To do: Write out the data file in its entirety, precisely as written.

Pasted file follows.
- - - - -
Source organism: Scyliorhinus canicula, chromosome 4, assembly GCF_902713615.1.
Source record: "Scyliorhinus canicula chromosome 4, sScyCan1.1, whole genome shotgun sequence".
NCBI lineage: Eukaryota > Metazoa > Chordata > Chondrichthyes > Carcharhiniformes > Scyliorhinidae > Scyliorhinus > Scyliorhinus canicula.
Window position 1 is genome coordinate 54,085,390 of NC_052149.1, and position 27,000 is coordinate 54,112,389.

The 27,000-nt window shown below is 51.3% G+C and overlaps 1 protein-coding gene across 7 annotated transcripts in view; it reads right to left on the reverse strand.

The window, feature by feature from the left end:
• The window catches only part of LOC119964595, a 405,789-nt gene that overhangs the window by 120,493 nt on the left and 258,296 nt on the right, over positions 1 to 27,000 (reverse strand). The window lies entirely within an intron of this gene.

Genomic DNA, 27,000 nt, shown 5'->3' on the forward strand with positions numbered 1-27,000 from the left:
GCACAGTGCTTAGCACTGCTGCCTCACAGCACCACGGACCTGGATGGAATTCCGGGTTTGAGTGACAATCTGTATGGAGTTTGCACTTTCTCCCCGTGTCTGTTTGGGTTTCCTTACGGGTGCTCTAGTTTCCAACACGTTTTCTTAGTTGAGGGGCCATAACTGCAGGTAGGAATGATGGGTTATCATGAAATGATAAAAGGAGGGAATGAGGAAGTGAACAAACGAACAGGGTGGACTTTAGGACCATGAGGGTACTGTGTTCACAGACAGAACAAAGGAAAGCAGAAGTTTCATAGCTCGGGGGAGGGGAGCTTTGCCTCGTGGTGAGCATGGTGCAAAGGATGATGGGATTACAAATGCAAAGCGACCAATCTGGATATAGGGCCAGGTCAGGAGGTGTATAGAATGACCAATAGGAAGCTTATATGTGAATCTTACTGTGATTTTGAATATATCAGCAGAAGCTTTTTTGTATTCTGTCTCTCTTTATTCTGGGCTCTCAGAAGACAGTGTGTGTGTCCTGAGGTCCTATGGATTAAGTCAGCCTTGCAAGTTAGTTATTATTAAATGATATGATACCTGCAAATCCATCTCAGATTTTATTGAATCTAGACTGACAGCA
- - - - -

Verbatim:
Source organism: Scyliorhinus canicula, chromosome 4, assembly GCF_902713615.1.
Source record: "Scyliorhinus canicula chromosome 4, sScyCan1.1, whole genome shotgun sequence".
NCBI lineage: Eukaryota > Metazoa > Chordata > Chondrichthyes > Carcharhiniformes > Scyliorhinidae > Scyliorhinus > Scyliorhinus canicula.
Window position 1 is genome coordinate 54,085,390 of NC_052149.1, and position 27,000 is coordinate 54,112,389.

The 27,000-nt window shown below is 51.3% G+C and overlaps 1 protein-coding gene across 7 annotated transcripts in view; it reads right to left on the reverse strand.

The window, feature by feature from the left end:
• The window catches only part of LOC119964595, a 405,789-nt gene that overhangs the window by 120,493 nt on the left and 258,296 nt on the right, over positions 1 to 27,000 (reverse strand). The window lies entirely within an intron of this gene.

Genomic DNA, 27,000 nt, shown 5'->3' on the forward strand with positions numbered 1-27,000 from the left:
GCACAGTGCTTAGCACTGCTGCCTCACAGCACCACGGACCTGGATGGAATTCCGGGTTTGAGTGACAATCTGTATGGAGTTTGCACTTTCTCCCCGTGTCTGTTTGGGTTTCCTTACGGGTGCTCTAGTTTCCAACACGTTTTCTTAGTTGAGGGGCCATAACTGCAGGTAGGAATGATGGGTTATCATGAAATGATAAAAGGAGGGAATGAGGAAGTGAACAAACGAACAGGGTGGACTTTAGGACCATGAGGGTACTGTGTTCACAGACAGAACAAAGGAAAGCAGAAGTTTCATAGCTCGGGGGAGGGGAGCTTTGCCTCGTGGTGAGCATGGTGCAAAGGATGATGGGATTACAAATGCAAAGCGACCAATCTGGATATAGGGCCAGGTCAGGAGGTGTATAGAATGACCAATAGGAAGCTTATATGTGAATCTTACTGTGATTTTGAATATATCAGCAGAAGCTTTTTTGTATTCTGTCTCTCTTTATTCTGGGCTCTCAGAAGACAGTGTGTGTGTCCTGAGGTCCTATGGATTAAGTCAGCCTTGCAAGTTAGTTATTATTAAATGATATGATACCTGCAAATCCATCTCAGATTTTATTGAATCTAGACTGACAGCA